Korb Hall to be new LGBTQ Living-Learning Community on campus


Korb Hall on Wednesday, Feb. 3, 2016.

Nicholas Garisto

Korb Hall is being turned into a Living-Learning Community for lesbian, gay, bisexual and transgender students who are interested in the issues of equality.

“This place is for students to get to know each other better, to have a place they know they’ll be with like-minded people that are likely to be accepting and open to people that fall within this sexual minority group,” said Ken Ditlevson, director of the LGBTQ Student Center.

Jill Church, executive director of Residential Services, is excited about the support from a wide range of related programs.

“We’re partnering with the LGBTQ Center that (Ditlevson) oversees, and then the academic program (Center for the Study of Gender and Sexuality),” Church said. “The whole staff will be a part of that and develop things that are of interest to the community.”

Ditlevson believes the new Living-Learning Community will help bring students together around academics relating to the LGBT minor.

Along with the LGBTQ Student Center, the community is partnering with the Center of Gender and Sexuality Studies, which will be directed by Molly Merryman, associate professor of sociology. The residents will be required to take one course that will be taught in Korb Hall every semester by Lauren Vachon, assistant professor of LGBT studies.

“This is what makes it a true Living-Learning Community and not just a social group … so we’re going to be having the academic side of things involving faculty coming in to talk about their research and connect with students,” Merryman said.

Karl Macura, an academic advisor of the arts and sciences, will spend several hours of his advising time in Korb Hall helping students to experience a “seamless experience,” Merryman said.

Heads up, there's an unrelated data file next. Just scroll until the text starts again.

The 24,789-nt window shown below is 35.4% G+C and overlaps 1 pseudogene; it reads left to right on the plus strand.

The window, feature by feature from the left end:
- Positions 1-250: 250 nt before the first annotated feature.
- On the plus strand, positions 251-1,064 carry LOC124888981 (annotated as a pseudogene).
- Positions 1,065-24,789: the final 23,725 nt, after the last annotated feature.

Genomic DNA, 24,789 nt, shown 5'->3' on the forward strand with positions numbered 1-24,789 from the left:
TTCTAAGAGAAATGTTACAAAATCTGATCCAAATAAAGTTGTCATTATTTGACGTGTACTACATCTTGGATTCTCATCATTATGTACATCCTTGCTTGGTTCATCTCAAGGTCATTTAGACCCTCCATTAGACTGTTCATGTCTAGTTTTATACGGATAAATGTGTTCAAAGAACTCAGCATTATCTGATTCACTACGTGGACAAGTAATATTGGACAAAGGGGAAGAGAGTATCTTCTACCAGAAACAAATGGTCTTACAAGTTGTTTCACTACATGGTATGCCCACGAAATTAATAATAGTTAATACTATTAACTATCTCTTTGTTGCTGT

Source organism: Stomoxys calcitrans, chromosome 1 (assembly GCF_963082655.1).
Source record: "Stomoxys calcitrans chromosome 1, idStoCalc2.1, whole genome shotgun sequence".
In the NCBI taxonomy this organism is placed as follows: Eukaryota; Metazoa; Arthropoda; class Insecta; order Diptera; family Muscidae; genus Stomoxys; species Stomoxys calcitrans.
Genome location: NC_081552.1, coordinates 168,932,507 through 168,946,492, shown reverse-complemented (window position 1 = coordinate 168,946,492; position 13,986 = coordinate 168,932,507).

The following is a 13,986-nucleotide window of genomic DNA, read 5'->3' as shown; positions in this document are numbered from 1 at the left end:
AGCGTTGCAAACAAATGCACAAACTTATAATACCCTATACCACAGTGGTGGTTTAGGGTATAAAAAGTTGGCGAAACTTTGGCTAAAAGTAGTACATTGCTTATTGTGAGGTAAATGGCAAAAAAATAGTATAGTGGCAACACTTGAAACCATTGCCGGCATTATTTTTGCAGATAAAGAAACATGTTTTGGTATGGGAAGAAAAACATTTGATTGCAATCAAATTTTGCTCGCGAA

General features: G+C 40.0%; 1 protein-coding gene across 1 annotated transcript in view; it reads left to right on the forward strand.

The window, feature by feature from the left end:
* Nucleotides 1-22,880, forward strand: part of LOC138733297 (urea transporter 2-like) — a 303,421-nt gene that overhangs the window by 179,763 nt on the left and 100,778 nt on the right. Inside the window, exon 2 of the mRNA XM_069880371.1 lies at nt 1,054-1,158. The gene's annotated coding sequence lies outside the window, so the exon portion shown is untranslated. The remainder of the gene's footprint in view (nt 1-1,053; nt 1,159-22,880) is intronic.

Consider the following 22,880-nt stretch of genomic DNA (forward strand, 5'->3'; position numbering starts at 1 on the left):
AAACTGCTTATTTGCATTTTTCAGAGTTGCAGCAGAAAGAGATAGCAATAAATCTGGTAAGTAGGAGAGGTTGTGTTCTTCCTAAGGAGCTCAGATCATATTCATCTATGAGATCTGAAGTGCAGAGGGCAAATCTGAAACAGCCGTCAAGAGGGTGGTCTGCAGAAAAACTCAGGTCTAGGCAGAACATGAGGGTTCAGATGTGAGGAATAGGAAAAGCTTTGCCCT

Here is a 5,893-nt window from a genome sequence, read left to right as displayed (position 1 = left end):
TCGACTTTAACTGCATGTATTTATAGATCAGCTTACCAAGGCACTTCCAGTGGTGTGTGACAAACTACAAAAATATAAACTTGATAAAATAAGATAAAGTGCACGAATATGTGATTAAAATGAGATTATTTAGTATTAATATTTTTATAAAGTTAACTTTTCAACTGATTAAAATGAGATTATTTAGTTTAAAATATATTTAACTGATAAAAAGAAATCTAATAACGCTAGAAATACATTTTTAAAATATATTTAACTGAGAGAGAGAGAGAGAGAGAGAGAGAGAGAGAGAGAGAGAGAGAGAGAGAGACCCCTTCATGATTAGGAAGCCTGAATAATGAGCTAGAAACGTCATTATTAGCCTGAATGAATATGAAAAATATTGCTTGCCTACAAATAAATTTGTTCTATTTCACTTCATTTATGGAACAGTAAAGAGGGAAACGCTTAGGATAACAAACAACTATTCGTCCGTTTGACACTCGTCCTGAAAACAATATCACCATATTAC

“This (community) is such a whole package with advisors, classroom, and a living community,” Vachon said. “A Living-Learning Community is a great thing because we’re really making a difference.”

What makes Korb Hall unique are the single bathrooms that many other residence halls do not have.

“We picked Korb because those bathrooms are shared by all students, regardless of gender and sexuality,” Church said. “We have gender-inclusive housing in 14 different halls, but we wanted to (include) a hall for this community with the base price.”

Korb Hall already houses many individuals who identify as LGBT, including Irene Altieri, a freshman chemistry major who identifies as queer.

“It’s very open and welcoming … especially with the amount of LGBT students (who) are already there,” Altieri said. “We’re all close friends, we all go to the (LGBTQ Student Center) or to Pride (Kent Pride!), and we all know we have each other there if we need it.”

Altieri recalled when she initially moved in to the hall.

“I think I moved in a day or two early and I was very nervous, especially since I was moving into a dorm and moving away from my family,” Altieri said.

For anybody interested in moving into the Living-Learning Community, Altieri has nothing but encouragement. 

“I would tell them not to worry because this is one of the most open campuses in the country, so you don’t have to worry so much about adversity,” she said. “If you move into the Living-Learning community you’re definitely gonna be with other LGBT students and they are going to know what you’ve gone through. You’re also going to learn what they’ve gone through, so it’s a big support system.”   

According to Merryman, there are tentative plans for an unveiling ceremony in June.

Nicholas Garisto is a women and gender issues reporter for The Kent Stater. Contact him at [email protected]